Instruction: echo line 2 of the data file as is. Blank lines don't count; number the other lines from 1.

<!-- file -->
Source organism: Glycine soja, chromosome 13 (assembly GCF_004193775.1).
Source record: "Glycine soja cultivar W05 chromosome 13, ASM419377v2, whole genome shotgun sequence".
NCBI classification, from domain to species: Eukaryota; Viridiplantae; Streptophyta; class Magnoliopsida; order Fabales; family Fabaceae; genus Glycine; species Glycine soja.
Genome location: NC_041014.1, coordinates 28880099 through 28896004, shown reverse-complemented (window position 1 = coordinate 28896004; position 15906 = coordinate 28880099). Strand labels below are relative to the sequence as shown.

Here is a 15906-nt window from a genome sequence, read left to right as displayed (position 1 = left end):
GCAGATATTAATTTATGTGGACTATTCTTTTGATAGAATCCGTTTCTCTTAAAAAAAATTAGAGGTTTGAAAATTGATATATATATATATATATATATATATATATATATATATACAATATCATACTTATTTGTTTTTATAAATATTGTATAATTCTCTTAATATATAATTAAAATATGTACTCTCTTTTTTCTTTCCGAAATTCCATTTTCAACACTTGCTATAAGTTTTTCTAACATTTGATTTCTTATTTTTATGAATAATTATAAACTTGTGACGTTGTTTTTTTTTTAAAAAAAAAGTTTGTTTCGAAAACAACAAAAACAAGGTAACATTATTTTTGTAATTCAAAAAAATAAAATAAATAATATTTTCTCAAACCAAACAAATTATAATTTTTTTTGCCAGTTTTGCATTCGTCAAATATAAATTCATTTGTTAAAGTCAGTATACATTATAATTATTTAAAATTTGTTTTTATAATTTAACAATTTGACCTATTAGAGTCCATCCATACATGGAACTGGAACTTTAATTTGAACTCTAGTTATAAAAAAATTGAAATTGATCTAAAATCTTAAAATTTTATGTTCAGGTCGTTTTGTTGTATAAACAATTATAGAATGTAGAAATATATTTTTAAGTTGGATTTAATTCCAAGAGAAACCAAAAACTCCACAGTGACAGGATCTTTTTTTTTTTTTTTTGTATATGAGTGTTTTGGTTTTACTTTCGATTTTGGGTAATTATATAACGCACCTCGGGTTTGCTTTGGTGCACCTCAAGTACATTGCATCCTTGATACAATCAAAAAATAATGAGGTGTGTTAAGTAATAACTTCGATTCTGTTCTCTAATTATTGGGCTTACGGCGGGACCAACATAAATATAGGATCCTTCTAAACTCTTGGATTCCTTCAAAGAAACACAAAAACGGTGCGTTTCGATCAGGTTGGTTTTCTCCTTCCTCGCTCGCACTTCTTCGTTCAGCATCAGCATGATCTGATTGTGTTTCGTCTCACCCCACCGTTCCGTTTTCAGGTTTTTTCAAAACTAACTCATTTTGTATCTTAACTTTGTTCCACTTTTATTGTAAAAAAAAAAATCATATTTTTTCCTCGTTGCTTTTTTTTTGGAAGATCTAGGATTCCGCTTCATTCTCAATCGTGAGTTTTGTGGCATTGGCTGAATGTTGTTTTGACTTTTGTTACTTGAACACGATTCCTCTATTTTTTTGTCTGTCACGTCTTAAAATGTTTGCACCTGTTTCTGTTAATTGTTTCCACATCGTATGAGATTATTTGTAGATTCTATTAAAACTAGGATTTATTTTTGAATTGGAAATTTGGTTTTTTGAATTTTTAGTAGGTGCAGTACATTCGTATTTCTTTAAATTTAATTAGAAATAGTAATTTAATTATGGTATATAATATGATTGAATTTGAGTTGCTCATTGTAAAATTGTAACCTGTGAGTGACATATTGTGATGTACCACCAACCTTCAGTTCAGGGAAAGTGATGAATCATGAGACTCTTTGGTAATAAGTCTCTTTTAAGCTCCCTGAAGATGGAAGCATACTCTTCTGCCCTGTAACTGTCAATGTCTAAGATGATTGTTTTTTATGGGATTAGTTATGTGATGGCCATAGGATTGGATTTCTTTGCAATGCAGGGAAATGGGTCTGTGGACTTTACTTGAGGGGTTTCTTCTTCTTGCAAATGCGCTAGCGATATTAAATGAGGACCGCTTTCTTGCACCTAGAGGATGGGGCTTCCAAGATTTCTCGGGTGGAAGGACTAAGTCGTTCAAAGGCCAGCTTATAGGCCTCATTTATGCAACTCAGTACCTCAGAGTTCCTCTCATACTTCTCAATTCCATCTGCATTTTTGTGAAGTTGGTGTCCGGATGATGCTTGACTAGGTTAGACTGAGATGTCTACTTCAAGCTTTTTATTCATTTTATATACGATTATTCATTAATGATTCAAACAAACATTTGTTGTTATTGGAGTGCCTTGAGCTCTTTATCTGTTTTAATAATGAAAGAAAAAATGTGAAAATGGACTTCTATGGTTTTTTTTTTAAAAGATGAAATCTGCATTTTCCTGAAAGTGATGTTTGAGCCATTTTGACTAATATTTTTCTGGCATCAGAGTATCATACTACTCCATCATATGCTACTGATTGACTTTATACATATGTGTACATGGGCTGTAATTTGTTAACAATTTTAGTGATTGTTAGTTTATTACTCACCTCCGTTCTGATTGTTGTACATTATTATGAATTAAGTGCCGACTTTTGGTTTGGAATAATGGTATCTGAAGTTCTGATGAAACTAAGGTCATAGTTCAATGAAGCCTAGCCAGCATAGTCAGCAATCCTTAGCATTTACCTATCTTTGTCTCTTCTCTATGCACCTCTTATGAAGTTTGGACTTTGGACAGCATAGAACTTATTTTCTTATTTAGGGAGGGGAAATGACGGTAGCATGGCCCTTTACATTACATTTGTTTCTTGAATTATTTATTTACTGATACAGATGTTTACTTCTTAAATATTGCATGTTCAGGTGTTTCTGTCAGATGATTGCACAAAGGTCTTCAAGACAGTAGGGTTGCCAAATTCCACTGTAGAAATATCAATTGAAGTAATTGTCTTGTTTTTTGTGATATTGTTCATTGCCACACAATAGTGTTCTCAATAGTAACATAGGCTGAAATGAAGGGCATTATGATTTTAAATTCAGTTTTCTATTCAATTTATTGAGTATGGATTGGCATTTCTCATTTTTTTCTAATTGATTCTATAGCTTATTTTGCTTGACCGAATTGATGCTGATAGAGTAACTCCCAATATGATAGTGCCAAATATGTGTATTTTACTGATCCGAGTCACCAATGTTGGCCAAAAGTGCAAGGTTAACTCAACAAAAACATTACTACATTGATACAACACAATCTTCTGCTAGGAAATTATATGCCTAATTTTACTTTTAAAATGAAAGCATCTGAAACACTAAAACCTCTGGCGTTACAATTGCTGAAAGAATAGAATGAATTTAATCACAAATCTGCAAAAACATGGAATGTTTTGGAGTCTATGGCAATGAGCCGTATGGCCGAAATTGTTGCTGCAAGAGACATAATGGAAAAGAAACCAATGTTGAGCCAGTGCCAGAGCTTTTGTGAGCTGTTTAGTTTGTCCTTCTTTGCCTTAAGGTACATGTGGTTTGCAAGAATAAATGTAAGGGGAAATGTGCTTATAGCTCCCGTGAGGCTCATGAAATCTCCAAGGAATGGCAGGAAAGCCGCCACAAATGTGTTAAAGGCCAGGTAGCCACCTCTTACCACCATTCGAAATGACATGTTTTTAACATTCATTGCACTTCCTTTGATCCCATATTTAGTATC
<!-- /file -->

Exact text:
Source record: "Glycine soja cultivar W05 chromosome 13, ASM419377v2, whole genome shotgun sequence".